An art piece at the University of Kansas featuring a U.S. flag with illustrations on it is stirring up a decades-old debate: Should the flag get special protection under the First Amendment? The Supreme Court says no and has affirmed the right to burn the flag, but the Kansas dispute is one of many in which colleges have been questioned for uses of the flag to make art and/or political points.
“Untitled (Flag 2)” by German artist Josephine Meckseper was intended to serve as commentary on the deep divisions in the United States, according to a statement by the artist. Meckseper drip painted a rough illustration of the U.S. on the flag and a striped sock in the left-hand corner to symbolize children imprisoned on the border. Some are viewing the work as an affront to active military and veterans. Among them is Kansas governor Jeff Colyer, who called for the flag’s removal in a statement Wednesday.
“The disrespectful display of a desecrated American flag on the KU campus is absolutely unacceptable,” the statement read. “I demand that it be taken down immediately.”
After speaking with Colyer, the university’s chancellor, Doug Girod, ordered the removal of the flag, and it is now awaiting a new home inside the Spencer Museum of Art.
The University of Kansas cited public safety concerns as the reason for the flag’s removal, but some at Kansas are skeptical about the severity of any threats related to the art piece. In discussions on Twitter and Facebook, users mocked the safety concerns, with one commenter saying the university was “full of crap” about the rationale and another writing that the concerns were code for being “unable and unwilling to protect free speech.” The university did not respond to requests to comment on the details of the threats or the flag’s removal. According to the university police’s daily crime log, an individual reported being harassed on the phone at the Spencer Art Museum around 1 p.m. Wednesday. It is unclear if the incident is related to the flag display.
Peter Bonilla, vice president of programs at the Foundation for Individual Rights in Education, said public safety concerns are not uncommon excuses for censorship on campus.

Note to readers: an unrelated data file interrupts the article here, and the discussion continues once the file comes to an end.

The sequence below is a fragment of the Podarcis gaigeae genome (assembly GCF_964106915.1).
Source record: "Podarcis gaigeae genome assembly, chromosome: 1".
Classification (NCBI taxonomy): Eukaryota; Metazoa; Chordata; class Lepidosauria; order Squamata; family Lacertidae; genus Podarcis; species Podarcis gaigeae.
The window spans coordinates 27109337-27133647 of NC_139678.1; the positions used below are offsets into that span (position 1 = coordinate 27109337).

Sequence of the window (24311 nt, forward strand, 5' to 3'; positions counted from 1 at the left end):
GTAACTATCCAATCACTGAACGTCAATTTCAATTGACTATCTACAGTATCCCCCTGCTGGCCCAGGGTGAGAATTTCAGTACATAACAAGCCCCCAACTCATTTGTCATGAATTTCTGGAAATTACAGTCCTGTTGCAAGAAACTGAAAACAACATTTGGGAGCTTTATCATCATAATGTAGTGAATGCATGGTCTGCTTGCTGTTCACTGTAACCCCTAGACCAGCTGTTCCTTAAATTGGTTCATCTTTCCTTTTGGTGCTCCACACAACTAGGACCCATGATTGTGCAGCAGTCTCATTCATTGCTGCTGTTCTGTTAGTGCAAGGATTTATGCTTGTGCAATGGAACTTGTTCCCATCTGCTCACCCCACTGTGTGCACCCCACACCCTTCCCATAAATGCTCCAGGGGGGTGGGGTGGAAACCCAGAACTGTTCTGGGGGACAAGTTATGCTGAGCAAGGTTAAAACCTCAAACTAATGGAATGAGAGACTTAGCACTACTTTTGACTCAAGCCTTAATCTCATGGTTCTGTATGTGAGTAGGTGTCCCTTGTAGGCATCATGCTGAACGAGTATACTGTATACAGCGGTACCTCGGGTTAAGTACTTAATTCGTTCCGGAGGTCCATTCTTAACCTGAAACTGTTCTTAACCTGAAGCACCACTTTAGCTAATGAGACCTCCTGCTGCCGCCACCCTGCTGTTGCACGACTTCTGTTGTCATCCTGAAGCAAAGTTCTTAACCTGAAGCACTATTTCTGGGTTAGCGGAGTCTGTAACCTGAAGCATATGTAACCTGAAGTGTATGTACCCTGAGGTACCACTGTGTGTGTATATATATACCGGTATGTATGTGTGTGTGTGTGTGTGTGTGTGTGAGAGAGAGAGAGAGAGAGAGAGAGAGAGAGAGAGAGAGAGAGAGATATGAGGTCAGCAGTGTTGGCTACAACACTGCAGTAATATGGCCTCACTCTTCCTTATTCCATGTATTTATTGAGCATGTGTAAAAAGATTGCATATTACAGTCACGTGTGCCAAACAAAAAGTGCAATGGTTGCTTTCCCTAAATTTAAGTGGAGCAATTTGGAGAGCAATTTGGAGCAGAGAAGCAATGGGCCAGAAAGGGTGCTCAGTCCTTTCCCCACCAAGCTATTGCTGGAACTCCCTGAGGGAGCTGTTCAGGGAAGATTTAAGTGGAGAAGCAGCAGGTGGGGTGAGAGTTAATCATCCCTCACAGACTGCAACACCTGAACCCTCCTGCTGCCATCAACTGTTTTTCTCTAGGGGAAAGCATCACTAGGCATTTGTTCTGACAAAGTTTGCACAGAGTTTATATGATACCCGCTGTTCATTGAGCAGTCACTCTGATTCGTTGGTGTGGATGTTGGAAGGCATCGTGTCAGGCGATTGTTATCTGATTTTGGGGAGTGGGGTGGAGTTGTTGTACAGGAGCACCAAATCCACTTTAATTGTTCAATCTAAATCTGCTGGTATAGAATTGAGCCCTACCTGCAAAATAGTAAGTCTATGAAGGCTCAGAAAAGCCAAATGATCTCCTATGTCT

“We’ve had enough experience of universities using the public safety justification to rationalize censorship, and in many of those cases, it turns out it wasn’t an issue of public safety but a PR move,” he said. “People are reasonable to be skeptical of those kinds of justifications until KU shows its work.”
The University of Kansas College Republicans sparked the discussion that led to the governor’s demands.
“We would like to know who approved and authorized this display of the flag,” the group wrote in a Facebook post tagging the university. “Simply put, this is disgusting.”
Of late, Republican politicians have generally portrayed themselves as champions of unabashed free speech on campus. But Bonilla said that many people have a few issues that they feel fall outside those principles.
“We see a lot of arguments of the ‘I’m all for free speech, but …’ variety,” Bonilla said, the flag being the “but” in this case. “Clearly [the flag is] something that when it is used in a way that people find offensive, there’s a strong reaction,” he said. “I think any of us could think of a way that the American flag could be appropriated that we would find offensive.”
The University of Kansas isn’t the first to face criticism for flag-related art. Broward College received pushback in February for an art piece that resembled the flag as a doormat, an art exhibit involving the flag at the University of Nevada at Reno (at right) was criticized in November and protests erupted at Valdosta State University back in 2015 after students repeatedly stepped on the flag at a demonstration.
Few people admit to favoring censorship, said Nadine Strossen, a law professor at New York Law School and former president of the American Civil Liberties Union. Instead they advocate protection and safety.
“I’m not aware of even the most adamant censor who agrees that the c-word applies to him to her,” she said. “I think strategically, it makes sense not to be against something but to be for somebody — ‘I’m not against your message, but I’m for veterans.'”
When it comes to college campuses, Strossen believes that political pressure can dictate what’s censored and what’s not, instead of free speech commitments that she believes should always be paramount.
“Whatever message is the most unpopular on that campus, or by politicians around that campus, that’s what’s going to be censored,” she said.
A recent report by FIRE chronicles a history of art censorship by colleges and universities. Meckseper’s work is an example of how quickly an artist’s intention can be lost in the noise of public reaction. Meckseper wrote about her work for Creative Time, the organization sponsoring her piece and 15 others as part of the “Pledges of Allegiance” collection.
“The flag is a collage of an American flag and one of my dripped paintings which resembles the contours of the United States. I divided the shape of the country in two for the flag design to reflect a deeply polarized country in which a president has openly bragged about harassing women and is withdrawing from the Kyoto protocol and UN Human Rights Council,” Meckseper wrote.
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